Most significantly, the bill forbids alternate instruction methods, such as allowing teachers to work remotely, a clear response to educators’ widespread refusal to report for class in-person as the pandemic has raged on.

A related bill, House Bill 2536, would require “county board[s] to withhold pay of assigned employees when school [is] closed temporarily due to concerted work stoppage or strike.”

The raft of anti-teacher legislation is part of a one-two punch in the ruling class’ drive toward a full economic reopening in the state of West Virginia. It follows Governor Justice’s demand last week that all pre-K-through 8th grade classes reopen for daily in-person instruction by March. Last Friday, Justice declared that the governor’s mansion would loosen pandemic-related restrictions related to indoor dining, public gatherings and other protocols immediately.

On Tuesday, one day after the state senate passed SB 11, the state Board of Education (BoE) held a special meeting to unanimously ratify the governor’s plan to return pre-K through 8th grade students to in-person classes no later than March 3. The BoE cited the politically-driven Centers for Disease Control and Prevention (CDC) guidance published this month which declares that students may study in-person “at any level” of viral transmission.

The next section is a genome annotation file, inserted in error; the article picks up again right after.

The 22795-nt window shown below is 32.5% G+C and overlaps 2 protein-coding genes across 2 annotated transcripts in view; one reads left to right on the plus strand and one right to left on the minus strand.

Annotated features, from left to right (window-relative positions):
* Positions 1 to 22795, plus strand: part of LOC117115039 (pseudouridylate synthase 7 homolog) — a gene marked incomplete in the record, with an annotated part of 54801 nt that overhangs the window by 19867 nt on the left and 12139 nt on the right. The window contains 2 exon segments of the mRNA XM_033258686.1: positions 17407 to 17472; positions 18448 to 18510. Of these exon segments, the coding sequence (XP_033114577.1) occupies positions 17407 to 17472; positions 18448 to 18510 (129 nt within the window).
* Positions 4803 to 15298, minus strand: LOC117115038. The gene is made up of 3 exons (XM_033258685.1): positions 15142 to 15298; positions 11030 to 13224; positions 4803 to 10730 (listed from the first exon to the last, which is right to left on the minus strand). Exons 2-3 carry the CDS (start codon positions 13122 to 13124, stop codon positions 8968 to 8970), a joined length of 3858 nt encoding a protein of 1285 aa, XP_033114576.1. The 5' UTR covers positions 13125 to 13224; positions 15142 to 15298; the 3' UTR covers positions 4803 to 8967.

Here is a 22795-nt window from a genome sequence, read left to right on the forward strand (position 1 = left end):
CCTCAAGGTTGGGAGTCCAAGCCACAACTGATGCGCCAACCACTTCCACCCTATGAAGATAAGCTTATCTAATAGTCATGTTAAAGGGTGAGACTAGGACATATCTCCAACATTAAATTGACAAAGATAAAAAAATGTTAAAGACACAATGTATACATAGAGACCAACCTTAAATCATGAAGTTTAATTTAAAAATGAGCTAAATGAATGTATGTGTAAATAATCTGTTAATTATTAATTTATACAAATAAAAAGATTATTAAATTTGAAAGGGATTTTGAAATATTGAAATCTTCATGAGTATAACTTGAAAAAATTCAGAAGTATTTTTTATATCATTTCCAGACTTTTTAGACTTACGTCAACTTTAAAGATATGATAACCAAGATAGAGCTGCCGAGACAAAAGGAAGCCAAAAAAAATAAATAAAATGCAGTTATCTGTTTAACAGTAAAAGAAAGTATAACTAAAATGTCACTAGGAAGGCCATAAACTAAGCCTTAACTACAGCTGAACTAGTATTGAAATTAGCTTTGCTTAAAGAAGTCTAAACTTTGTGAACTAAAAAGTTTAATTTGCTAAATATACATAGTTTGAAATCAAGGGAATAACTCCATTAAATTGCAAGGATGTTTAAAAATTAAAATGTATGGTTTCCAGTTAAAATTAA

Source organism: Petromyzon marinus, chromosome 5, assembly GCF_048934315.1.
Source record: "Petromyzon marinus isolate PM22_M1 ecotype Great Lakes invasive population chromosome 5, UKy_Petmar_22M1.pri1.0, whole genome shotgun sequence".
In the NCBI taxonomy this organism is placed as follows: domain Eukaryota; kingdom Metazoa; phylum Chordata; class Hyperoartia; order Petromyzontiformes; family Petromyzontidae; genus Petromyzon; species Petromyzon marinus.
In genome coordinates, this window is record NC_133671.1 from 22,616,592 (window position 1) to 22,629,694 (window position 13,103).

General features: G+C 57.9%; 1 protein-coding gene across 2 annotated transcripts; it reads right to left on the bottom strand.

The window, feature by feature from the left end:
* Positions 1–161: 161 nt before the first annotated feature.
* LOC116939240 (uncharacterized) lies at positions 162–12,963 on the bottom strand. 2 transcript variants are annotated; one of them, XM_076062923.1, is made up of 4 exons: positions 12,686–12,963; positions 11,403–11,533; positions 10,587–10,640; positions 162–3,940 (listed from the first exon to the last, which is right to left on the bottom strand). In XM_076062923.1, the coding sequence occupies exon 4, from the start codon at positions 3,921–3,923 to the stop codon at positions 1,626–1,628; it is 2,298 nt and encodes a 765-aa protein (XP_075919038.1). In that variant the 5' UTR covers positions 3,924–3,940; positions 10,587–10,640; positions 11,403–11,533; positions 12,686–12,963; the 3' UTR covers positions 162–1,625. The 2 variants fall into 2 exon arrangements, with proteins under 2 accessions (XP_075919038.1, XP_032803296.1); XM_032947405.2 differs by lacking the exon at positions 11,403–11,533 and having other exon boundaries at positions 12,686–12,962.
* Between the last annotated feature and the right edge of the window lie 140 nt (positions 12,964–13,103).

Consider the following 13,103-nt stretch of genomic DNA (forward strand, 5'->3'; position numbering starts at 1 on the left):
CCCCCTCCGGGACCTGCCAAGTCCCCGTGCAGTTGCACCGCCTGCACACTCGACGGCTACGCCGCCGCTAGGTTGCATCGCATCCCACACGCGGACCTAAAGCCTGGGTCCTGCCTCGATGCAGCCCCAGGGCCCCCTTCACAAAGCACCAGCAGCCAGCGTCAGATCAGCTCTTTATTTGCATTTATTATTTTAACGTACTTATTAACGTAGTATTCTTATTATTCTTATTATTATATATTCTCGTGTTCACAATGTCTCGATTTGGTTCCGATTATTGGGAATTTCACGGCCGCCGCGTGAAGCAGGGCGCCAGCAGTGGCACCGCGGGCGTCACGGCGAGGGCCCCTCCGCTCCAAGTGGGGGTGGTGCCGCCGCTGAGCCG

The state’s top coronavirus official, Dr. Clay Marsh, claimed that school transmission was not “closely tied to community transmission rates,” deceitfully calling schools “among the safest places for our children.”

The policy acknowledges that high school students transmit the virus “at rates similar to adults,” and allows “grades 9–12 [to] remain with blended instruction if the infection rate in the community is high.” Schools with widespread family requests to remain online must apply for waivers from the ordinance. Meanwhile, the plan grudgingly allows schools tasked with educating students both online and in-person to request a four-day week to allow a single day to plan online curricula.